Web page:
A Question I Was Asked:

What is the Kerygma?

The Question:

Several times I have heard, or read, the expression 'kerygma' in connection with the Gospel. What exactly is this "kerygma"? Is it simply the Gospel? If so, why is this extra word needed?

UK Apologetics Reply:

This is the Greek word used in the New Testament for preaching. It's related to the Greek verb 'kerusso'; meaning: to cry or proclaim as a herald, so it is concerned with proclamation, announcement, or preaching.

So substantially 'kerygma' indeed refers to the preaching of the Gospel, but there is a subtle difference. The difference is: kerygma is somewhat less interested in the specific content of the Gospel, but very interested in the act of preaching and communication, whether that preaching is oral or written. It is the proclamation, or communication of the good news, which principally concerns 'kerygma.' The term emphasizes the manner and act of delivery just a little more than the message; however, it assumes the message will be correct but is not primarily concerned with that area. Today we would mostly speak of preaching, gospel communication, or prophecy (prophecy, that is, in the looser New Testament sense, that is, not necessarily predictive prophecy).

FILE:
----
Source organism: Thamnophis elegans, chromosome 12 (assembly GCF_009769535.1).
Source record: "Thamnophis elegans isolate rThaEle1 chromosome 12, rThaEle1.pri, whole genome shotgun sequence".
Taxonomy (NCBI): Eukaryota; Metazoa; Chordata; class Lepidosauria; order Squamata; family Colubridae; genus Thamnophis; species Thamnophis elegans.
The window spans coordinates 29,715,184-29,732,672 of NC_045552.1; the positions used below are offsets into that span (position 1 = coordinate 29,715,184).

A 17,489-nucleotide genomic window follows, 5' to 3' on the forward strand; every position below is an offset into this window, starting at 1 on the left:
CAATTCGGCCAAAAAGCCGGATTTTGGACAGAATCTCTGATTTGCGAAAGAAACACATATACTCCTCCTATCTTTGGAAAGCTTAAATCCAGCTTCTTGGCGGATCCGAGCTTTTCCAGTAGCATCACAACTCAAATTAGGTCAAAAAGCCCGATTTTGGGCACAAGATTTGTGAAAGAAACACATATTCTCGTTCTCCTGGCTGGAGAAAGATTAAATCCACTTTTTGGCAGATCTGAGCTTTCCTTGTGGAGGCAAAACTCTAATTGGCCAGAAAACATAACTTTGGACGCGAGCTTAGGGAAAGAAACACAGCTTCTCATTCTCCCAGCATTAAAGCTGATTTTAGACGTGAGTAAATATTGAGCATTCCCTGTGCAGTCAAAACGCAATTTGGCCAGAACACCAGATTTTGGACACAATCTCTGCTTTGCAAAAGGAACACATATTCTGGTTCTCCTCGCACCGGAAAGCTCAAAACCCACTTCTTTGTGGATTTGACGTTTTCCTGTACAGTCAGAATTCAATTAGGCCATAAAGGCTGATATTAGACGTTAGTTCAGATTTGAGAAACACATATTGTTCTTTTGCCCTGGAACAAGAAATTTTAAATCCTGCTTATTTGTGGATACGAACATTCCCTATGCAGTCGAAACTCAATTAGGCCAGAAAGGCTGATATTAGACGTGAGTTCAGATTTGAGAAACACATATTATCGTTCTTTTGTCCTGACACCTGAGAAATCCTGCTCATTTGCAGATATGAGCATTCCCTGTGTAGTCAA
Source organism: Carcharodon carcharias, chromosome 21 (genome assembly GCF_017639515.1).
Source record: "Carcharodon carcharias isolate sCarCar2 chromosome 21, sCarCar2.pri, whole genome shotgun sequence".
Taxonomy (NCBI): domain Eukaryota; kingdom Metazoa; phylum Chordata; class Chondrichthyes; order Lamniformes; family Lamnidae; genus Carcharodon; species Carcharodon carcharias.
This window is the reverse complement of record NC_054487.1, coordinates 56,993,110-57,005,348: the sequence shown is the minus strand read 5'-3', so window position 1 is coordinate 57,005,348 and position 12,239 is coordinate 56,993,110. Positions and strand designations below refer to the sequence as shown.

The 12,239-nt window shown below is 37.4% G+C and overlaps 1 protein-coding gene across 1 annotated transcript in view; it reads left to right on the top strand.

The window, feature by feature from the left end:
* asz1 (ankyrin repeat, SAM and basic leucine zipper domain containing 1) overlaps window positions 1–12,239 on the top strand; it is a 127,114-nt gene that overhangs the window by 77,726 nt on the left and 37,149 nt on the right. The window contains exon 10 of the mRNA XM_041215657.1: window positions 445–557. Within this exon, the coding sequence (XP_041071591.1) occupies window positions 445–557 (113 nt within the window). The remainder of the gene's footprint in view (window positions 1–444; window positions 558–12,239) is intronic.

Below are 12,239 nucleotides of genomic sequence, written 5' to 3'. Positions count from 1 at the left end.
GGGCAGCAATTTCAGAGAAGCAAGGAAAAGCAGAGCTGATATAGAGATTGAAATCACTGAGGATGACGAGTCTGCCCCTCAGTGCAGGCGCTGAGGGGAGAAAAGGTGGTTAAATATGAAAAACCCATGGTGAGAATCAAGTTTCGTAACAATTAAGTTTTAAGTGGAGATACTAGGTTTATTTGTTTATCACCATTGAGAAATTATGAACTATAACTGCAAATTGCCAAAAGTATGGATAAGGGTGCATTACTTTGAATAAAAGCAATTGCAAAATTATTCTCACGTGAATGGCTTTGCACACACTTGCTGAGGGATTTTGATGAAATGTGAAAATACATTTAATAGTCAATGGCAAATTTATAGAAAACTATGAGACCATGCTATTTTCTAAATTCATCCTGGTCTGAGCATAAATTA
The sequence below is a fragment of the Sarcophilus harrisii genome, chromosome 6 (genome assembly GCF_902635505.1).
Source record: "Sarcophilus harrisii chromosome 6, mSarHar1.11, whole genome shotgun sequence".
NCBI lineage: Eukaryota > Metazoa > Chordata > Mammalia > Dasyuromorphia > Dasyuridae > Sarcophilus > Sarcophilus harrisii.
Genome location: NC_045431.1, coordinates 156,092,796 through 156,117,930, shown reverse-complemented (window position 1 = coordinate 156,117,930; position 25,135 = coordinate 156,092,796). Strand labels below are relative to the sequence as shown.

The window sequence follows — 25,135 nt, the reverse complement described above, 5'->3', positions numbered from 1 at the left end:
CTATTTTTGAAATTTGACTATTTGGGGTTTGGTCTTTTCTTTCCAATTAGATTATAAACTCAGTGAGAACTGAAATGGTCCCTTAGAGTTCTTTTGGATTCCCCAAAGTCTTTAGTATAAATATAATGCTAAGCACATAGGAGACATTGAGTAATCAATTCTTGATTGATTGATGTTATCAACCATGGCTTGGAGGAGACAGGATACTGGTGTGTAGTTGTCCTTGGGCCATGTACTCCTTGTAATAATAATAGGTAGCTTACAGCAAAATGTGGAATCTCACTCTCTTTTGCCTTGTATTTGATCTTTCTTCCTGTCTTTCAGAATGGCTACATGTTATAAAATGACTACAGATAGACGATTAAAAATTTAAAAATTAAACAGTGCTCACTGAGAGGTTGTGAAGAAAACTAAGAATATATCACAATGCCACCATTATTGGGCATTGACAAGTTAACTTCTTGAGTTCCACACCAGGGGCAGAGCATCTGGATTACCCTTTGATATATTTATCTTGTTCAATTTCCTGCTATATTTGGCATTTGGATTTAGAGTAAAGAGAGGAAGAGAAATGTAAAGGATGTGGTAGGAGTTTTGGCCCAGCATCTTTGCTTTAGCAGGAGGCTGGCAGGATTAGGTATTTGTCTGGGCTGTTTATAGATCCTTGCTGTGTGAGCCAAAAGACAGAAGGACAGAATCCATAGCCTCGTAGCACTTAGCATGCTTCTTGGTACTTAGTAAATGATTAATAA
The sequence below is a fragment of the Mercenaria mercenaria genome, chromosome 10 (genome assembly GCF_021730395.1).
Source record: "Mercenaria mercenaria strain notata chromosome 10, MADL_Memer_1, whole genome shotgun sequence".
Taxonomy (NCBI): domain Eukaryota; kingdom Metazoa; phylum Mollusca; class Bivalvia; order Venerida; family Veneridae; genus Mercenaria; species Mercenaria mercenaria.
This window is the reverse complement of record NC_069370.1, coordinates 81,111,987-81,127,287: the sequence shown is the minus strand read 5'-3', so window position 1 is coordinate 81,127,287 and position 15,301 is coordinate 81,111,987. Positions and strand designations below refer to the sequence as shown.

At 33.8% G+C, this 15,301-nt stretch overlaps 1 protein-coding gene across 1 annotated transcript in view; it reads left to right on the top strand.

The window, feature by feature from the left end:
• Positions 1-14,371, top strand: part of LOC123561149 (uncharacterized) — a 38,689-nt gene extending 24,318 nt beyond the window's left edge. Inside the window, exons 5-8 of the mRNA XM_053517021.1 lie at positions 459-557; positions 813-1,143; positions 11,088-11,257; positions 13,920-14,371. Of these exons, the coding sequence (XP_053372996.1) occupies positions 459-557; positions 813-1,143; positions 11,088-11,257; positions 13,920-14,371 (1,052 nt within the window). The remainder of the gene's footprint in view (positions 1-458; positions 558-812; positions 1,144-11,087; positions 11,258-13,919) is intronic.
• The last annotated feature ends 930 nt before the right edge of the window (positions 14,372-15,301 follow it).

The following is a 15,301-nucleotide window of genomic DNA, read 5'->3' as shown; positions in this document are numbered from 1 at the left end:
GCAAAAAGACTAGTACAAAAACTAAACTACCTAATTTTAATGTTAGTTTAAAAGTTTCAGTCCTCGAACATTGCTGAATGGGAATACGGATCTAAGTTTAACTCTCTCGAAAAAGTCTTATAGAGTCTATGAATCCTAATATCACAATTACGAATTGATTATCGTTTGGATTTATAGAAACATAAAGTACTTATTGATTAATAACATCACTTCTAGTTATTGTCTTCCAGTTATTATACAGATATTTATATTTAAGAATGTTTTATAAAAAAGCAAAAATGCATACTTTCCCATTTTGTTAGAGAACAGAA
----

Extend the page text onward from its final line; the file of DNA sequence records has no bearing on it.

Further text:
All Christians have a duty and responsibility to be involved in the kerygma, but that does not mean we all have to be preachers or writers; even giving an answer in due season (1 Peter 3:15), or allowing our lights to shine (Matthew 5:16) are ways of proclaiming the Christ!

Robin A. Brace. April 29th, 2013.